December 2020/January 2021   Volume 18, Number 6      

businessman holding gig economy sign

Gig Economy Gets Boost with Proposition 22 Win

The California bill won a sizeable yes vote in the elections and its proponents want to take the campaign nationwide.

With passage of California's Proposition 22, the gig economy in that state, represented by companies like Uber, Lyft, DoorDash and other app-based ride-hailing and delivery services, has secured the right to keep drivers classified as independent contractors.

About 58 percent of the more than 11 million Californians who voted in favor of Prop 22 agreed that drivers should be able to maintain their independent status in spite of a labor-friendly Democrat-dominated Legislature that in 2019 passed a law limiting businesses from classifying certain workers as independent contractors.

A total of about $225 million was spent by both pro- and anti-Proposition 22 groups, with contributions coming mostly from pro-Proposition 22 sponsors and labor spending only about $20 million. The overall massive amount of money spent on the campaign ended in a critical defeat for labor, which vows to continue to fight to provide drivers with minimum wages, overtime, health insurance and reimbursement for expenses.

"The obscene amount of money these multibillion-dollar corporations spent misleading the public doesn't absolve them of their duty to pay drivers a living wage," said Art Pulaski of the California Labor Federation in a statement. "The end of this campaign is only the beginning in the fight to ensure gig workers are provided fair wages, sick pay and care when they're hurt at work."

On the other hand, supporters say the measure allows drivers to maintain their freedom to work hours they choose and provides other benefits.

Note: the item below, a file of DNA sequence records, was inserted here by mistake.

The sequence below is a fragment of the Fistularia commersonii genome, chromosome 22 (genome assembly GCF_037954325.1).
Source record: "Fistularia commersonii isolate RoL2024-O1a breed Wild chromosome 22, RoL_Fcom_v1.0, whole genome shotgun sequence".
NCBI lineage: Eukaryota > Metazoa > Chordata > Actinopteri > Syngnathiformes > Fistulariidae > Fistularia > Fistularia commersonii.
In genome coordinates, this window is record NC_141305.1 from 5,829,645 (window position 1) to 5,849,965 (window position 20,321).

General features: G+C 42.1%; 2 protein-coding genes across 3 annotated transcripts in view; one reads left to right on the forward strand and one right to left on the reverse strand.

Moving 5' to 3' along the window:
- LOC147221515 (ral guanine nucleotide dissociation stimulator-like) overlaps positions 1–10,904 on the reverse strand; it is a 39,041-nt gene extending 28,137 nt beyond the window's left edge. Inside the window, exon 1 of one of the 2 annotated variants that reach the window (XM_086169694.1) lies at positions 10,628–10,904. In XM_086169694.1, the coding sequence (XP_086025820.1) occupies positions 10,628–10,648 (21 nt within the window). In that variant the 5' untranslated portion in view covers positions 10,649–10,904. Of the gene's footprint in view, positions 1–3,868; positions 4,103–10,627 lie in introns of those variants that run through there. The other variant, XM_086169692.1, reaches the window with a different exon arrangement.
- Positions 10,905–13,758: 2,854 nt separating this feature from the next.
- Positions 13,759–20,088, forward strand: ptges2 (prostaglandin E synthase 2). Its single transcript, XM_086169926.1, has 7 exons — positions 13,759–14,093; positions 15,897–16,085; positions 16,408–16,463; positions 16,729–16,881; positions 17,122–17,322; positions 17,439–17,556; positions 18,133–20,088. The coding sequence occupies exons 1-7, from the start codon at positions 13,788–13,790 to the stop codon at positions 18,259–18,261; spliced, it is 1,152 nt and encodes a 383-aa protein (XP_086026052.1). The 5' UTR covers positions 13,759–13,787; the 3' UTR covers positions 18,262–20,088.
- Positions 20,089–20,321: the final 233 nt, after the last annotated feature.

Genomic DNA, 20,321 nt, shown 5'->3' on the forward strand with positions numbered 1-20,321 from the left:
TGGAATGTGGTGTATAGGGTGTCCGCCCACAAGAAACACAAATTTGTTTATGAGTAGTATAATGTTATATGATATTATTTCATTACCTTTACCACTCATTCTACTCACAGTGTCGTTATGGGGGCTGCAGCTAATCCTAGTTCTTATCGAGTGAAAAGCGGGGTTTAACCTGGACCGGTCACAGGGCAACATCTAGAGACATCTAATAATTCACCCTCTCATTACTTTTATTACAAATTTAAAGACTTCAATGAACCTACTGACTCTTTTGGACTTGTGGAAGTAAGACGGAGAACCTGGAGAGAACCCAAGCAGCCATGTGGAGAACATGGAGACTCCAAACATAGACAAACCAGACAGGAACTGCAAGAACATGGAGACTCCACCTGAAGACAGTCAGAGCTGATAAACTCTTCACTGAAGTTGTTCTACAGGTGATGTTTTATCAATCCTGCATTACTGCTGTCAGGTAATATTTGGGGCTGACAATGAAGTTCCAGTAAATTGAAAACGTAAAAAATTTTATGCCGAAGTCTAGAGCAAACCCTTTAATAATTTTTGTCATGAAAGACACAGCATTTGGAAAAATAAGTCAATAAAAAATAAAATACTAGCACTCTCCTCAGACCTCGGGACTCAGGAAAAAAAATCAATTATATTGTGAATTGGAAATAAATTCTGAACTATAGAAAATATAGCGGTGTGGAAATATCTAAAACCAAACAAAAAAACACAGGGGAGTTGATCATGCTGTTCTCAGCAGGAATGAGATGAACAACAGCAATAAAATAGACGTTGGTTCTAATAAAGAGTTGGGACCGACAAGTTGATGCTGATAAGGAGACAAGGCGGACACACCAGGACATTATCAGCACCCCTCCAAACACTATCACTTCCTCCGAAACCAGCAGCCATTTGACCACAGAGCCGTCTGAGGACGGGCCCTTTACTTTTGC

Bill French, 62, a former high school baseball coach who voted for the measure in Huntington Beach, told Insurance Journal, a trade magazine, that he retired early so he could supplement his pay as an Uber driver and work when he wants.

"I don't need them to control me and tell me when I'm going to work and not going to work," French said.

According to language in the bill drivers will remain independent contractors and the companies that use them will be exempt from having to pay sick leave and expense reimbursement, but it also provides some "alternative benefits," including a guaranteed minimum wage and subsidies for health insurance if independent contractors average 25 hours of work a week.

First California, then Nation

Now that Proposition 22 has passed in California, efforts are underway to enact similar legislation across the country.

"Now, we're looking ahead and across the country, ready to champion new benefits structures that are portable, proportional, and flexible," DoorDash Chief Executive Officer Tony Xu said in a statement.

In an email to its California customers on Wednesday, Uber said the vote paves the way for a more secure future for app-based workers.

"We'll continue to advocate for drivers everywhere, because we agree that they deserve better," the email said.

In many states it will be an uphill battle to establish a Proposition 22 climate for gig workers. Laws like the California Legislatures' law limiting businesses from classifying certain workers as independent contractors have already passed in other states, including Illinois, New York, New Jersey, Connecticut, Washington and Oregon. In July Massachusetts sued Uber and Lift over allegedly misclassifying drivers as independent contractors.

Although the Department of Labor under the Trump administration has published a rule that would make it easier to classify workers as independent contractors, as President Joe Biden would likely be more sympathetic to Labor.

The Reuters News service has calculated that passage of Prop 22 will save Uber and Lyft each more than $392 million per year in California — almost twice what was spent on advocating for passage of the measure.

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In this issue:

This Just In...

Businesses Get Cited for COVID OSHA Violations

Gig Economy Gets Boost with Proposition 22 Win

DOL Publishes Proposed Rule to Redefine “Worker” Under FSLA

When is Someone an Independent Contractor — or Not?



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